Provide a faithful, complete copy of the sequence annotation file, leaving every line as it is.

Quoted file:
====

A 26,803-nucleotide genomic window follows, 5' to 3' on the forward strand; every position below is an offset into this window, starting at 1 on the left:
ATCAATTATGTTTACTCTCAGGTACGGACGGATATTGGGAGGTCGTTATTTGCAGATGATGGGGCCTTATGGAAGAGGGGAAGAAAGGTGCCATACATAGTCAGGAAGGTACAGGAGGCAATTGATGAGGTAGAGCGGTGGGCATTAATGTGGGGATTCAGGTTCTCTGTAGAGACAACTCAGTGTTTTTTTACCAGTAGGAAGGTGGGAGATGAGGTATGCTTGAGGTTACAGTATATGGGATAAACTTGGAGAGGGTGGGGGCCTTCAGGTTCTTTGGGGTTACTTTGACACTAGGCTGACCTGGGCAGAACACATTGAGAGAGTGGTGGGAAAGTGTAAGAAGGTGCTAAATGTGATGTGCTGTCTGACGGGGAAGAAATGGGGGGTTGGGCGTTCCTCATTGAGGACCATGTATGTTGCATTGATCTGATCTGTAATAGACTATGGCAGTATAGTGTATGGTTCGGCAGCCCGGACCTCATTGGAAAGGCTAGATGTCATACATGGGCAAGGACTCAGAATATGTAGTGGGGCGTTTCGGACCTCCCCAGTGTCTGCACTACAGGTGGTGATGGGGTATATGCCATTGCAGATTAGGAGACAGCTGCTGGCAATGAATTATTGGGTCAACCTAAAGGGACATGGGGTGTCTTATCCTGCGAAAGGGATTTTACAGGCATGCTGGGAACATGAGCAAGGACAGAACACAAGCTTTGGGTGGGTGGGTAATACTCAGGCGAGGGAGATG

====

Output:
A 26,803-nucleotide genomic window follows, 5' to 3' on the forward strand; every position below is an offset into this window, starting at 1 on the left:
ATCAATTATGTTTACTCTCAGGTACGGACGGATATTGGGAGGTCGTTATTTGCAGATGATGGGGCCTTATGGAAGAGGGGAAGAAAGGTGCCATACATAGTCAGGAAGGTACAGGAGGCAATTGATGAGGTAGAGCGGTGGGCATTAATGTGGGGATTCAGGTTCTCTGTAGAGACAACTCAGTGTTTTTTTACCAGTAGGAAGGTGGGAGATGAGGTATGCTTGAGGTTACAGTATATGGGATAAACTTGGAGAGGGTGGGGGCCTTCAGGTTCTTTGGGGTTACTTTGACACTAGGCTGACCTGGGCAGAACACATTGAGAGAGTGGTGGGAAAGTGTAAGAAGGTGCTAAATGTGATGTGCTGTCTGACGGGGAAGAAATGGGGGGTTGGGCGTTCCTCATTGAGGACCATGTATGTTGCATTGATCTGATCTGTAATAGACTATGGCAGTATAGTGTATGGTTCGGCAGCCCGGACCTCATTGGAAAGGCTAGATGTCATACATGGGCAAGGACTCAGAATATGTAGTGGGGCGTTTCGGACCTCCCCAGTGTCTGCACTACAGGTGGTGATGGGGTATATGCCATTGCAGATTAGGAGACAGCTGCTGGCAATGAATTATTGGGTCAACCTAAAGGGACATGGGGTGTCTTATCCTGCGAAAGGGATTTTACAGGCATGCTGGGAACATGAGCAAGGACAGAACACAAGCTTTGGGTGGGTGGGTAATACTCAGGCGAGGGAGATG